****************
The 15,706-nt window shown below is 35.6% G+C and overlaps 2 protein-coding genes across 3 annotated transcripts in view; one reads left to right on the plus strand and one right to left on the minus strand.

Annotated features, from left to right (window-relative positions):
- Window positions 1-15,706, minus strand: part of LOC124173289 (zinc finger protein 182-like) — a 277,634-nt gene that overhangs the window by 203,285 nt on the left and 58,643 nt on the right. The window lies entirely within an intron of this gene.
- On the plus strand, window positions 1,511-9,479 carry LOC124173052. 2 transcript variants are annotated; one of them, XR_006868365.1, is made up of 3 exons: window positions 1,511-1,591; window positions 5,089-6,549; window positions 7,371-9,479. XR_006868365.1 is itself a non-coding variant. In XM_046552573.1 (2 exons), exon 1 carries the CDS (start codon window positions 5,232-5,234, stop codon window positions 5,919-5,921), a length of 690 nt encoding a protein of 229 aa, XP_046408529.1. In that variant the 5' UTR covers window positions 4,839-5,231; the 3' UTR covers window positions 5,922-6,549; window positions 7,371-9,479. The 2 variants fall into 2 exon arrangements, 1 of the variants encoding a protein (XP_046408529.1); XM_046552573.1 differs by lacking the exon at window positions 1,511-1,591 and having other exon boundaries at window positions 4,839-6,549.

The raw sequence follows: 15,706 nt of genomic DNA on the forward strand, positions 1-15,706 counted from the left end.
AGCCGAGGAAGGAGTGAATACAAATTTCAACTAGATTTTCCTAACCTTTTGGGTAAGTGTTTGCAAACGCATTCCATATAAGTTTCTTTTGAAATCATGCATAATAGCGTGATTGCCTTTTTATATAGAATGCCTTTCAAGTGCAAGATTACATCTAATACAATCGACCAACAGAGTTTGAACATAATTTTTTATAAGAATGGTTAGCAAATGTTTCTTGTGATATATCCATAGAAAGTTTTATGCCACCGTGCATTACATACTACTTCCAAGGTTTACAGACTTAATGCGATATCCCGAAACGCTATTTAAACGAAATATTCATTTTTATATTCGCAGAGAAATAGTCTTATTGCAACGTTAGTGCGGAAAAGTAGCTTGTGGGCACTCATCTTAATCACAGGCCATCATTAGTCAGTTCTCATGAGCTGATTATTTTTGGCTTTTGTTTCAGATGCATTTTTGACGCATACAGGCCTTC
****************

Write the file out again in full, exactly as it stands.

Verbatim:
The 15,706-nt window shown below is 35.6% G+C and overlaps 2 protein-coding genes across 3 annotated transcripts in view; one reads left to right on the plus strand and one right to left on the minus strand.

Annotated features, from left to right (window-relative positions):
- Window positions 1-15,706, minus strand: part of LOC124173289 (zinc finger protein 182-like) — a 277,634-nt gene that overhangs the window by 203,285 nt on the left and 58,643 nt on the right. The window lies entirely within an intron of this gene.
- On the plus strand, window positions 1,511-9,479 carry LOC124173052. 2 transcript variants are annotated; one of them, XR_006868365.1, is made up of 3 exons: window positions 1,511-1,591; window positions 5,089-6,549; window positions 7,371-9,479. XR_006868365.1 is itself a non-coding variant. In XM_046552573.1 (2 exons), exon 1 carries the CDS (start codon window positions 5,232-5,234, stop codon window positions 5,919-5,921), a length of 690 nt encoding a protein of 229 aa, XP_046408529.1. In that variant the 5' UTR covers window positions 4,839-5,231; the 3' UTR covers window positions 5,922-6,549; window positions 7,371-9,479. The 2 variants fall into 2 exon arrangements, 1 of the variants encoding a protein (XP_046408529.1); XM_046552573.1 differs by lacking the exon at window positions 1,511-1,591 and having other exon boundaries at window positions 4,839-6,549.

The raw sequence follows: 15,706 nt of genomic DNA on the forward strand, positions 1-15,706 counted from the left end.
AGCCGAGGAAGGAGTGAATACAAATTTCAACTAGATTTTCCTAACCTTTTGGGTAAGTGTTTGCAAACGCATTCCATATAAGTTTCTTTTGAAATCATGCATAATAGCGTGATTGCCTTTTTATATAGAATGCCTTTCAAGTGCAAGATTACATCTAATACAATCGACCAACAGAGTTTGAACATAATTTTTTATAAGAATGGTTAGCAAATGTTTCTTGTGATATATCCATAGAAAGTTTTATGCCACCGTGCATTACATACTACTTCCAAGGTTTACAGACTTAATGCGATATCCCGAAACGCTATTTAAACGAAATATTCATTTTTATATTCGCAGAGAAATAGTCTTATTGCAACGTTAGTGCGGAAAAGTAGCTTGTGGGCACTCATCTTAATCACAGGCCATCATTAGTCAGTTCTCATGAGCTGATTATTTTTGGCTTTTGTTTCAGATGCATTTTTGACGCATACAGGCCTTC